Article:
Customers outside a Walmart store in Torrance, California, US, on Sunday, May 15, 2022. Walmart Inc. is scheduled to release earnings figures on May 17.
Bing Guan | Bloomberg | Getty Images
Walmart said Tuesday that sales rose by nearly 9% in the fiscal third quarter, as Americans across income levels bought the company’s low-priced groceries.
The discounter beat Wall Street’s expectations for the quarter and raised its outlook to reflect that beat.
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Shares rose more than 6% in premarket trading.
Here’s what Walmart reported for the three-month period ended Oct. 31, according to Refinitiv:
- Earnings per share: $1.50 adjusted vs. $1.32 expected
- Revenue: $152.81 billion vs. $147.75 billion expected
Walmart posted a net loss of $1.8 billion, or 66 cents per share, down from a profit of $3.11 billion, or $1.11 per share, a year earlier.
On an adjusted basis, the company reported earnings of $1.50 per share. The retailer, which also offers pharmacy services, recorded a charge of nearly $3.33 billion, or $1.05 a share, as part of opioid-related legal charges. It announced a nationwide settlement of $3.1 billion on Tuesday to resolve lawsuits and potential lawsuits by state, local and tribal governments.
In a statement, Walmart said it “strongly disputes the allegations in these matters, and this settlement framework does not include any admission of liability.”
‘Pocketbooks are stretched’
Shoppers are watching how they spend, Walmart Chief Financial Officer John David Rainey said. They are buying less-expensive proteins such as hot dogs, beans and peanut butter instead of pricier meats. They are waiting for sales events to buy items like TVs and air fryers and are spending less in the apparel and home categories.
“Pocketbooks are stretched,” he said. “People have less discretionary income or less disposable income to spend on things — and so they’re looking for value.”
The discounter also made progress with an industry-wide headache: a glut of excess inventory. Walmart’s inventory was up 13% year over year in the third quarter. That’s down from 25% in the second quarter and 32% in the first quarter.
Rainey said Walmart has canceled orders, increased markdowns and cleared through the backlog of merchandise stuck at ports. He said about 70% of the inventory increase is from inflation rather than more units.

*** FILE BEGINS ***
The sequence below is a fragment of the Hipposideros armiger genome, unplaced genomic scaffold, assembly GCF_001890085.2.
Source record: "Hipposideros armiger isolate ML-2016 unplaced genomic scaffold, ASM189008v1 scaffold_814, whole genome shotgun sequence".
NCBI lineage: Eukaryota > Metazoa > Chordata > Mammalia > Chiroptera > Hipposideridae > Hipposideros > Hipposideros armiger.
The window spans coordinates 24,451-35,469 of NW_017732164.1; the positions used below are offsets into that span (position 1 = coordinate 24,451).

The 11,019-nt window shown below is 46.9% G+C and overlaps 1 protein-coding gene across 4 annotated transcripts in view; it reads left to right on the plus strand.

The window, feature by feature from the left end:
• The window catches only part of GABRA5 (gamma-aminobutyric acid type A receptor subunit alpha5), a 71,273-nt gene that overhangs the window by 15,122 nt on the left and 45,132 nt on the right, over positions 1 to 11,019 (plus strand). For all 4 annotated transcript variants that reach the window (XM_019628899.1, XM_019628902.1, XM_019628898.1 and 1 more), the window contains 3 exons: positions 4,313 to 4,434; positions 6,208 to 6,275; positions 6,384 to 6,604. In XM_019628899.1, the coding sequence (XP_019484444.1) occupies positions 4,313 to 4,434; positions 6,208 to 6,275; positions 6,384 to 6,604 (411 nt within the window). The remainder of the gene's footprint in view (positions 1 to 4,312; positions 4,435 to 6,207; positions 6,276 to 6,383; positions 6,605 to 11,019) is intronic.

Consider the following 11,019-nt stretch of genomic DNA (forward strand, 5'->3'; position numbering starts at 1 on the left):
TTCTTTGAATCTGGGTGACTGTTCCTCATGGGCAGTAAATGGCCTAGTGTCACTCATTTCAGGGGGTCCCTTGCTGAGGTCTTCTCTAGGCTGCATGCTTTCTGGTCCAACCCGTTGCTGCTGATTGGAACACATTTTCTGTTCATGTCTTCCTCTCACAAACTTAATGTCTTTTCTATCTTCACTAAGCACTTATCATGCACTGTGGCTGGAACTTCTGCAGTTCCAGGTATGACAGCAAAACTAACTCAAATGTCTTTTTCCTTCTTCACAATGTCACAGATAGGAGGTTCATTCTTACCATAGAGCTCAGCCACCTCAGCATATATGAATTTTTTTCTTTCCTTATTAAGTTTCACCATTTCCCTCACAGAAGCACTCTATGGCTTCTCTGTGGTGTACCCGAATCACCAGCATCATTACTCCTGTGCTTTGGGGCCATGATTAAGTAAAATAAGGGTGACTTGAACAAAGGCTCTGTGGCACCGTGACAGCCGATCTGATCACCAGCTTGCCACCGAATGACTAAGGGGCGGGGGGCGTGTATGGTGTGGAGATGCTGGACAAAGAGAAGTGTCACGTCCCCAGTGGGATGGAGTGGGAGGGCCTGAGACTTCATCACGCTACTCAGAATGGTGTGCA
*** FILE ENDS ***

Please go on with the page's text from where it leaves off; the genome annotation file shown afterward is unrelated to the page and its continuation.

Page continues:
“From a unit perspective, we find ourselves in a much, much better place than we did in the first part of the year,” he said.
Comparable sales for Walmart U.S. rose 8.2%, excluding fuel. That topped analysts’ expectations of 3.6% growth, according to StreetAccount. The key retail metric includes sales from Walmart stores and clubs open for the at least a year, including remodels, relocations and expansions.
Gearing up for the holidays
Walmart is navigating a more challenging backdrop as it gears up for the holidays. Inflation is near a four-decade high, driving up the prices of housing, gas and more. Competitors are dangling deep discounts to try to clear through excess inventory. And consumers are spending again on travel, dining out and other experiences.
As inflation runs hot, however, the big-box retailer has attracted higher-income shoppers. About 75% of its market share gains in food came from households that make more than $100,000 a year, Rainey said. The discounter saw that same pattern in the previous quarter.
For the holiday quarter, Walmart gave a more conservative outlook. It said it anticipates comparable sales for Walmart U.S. will rise about 3%, excluding fuel. That is below Wall Street’s expectations of 3.5% growth, according to StreetAccount.
Walmart said it expects adjusted earnings per share to drop by 3% to 5% in the fourth quarter and consolidated net sales to grow by about 3%, as it is, negatively affected by approximately $1.3 billion from currency fluctuations.
So far, Rainey said the holidays are “off to a pretty solid start,” but “consumers are using discretion in terms of what they’re buying.”
Read Walmart’s earnings release here.
This story is developing. Please check back for updates.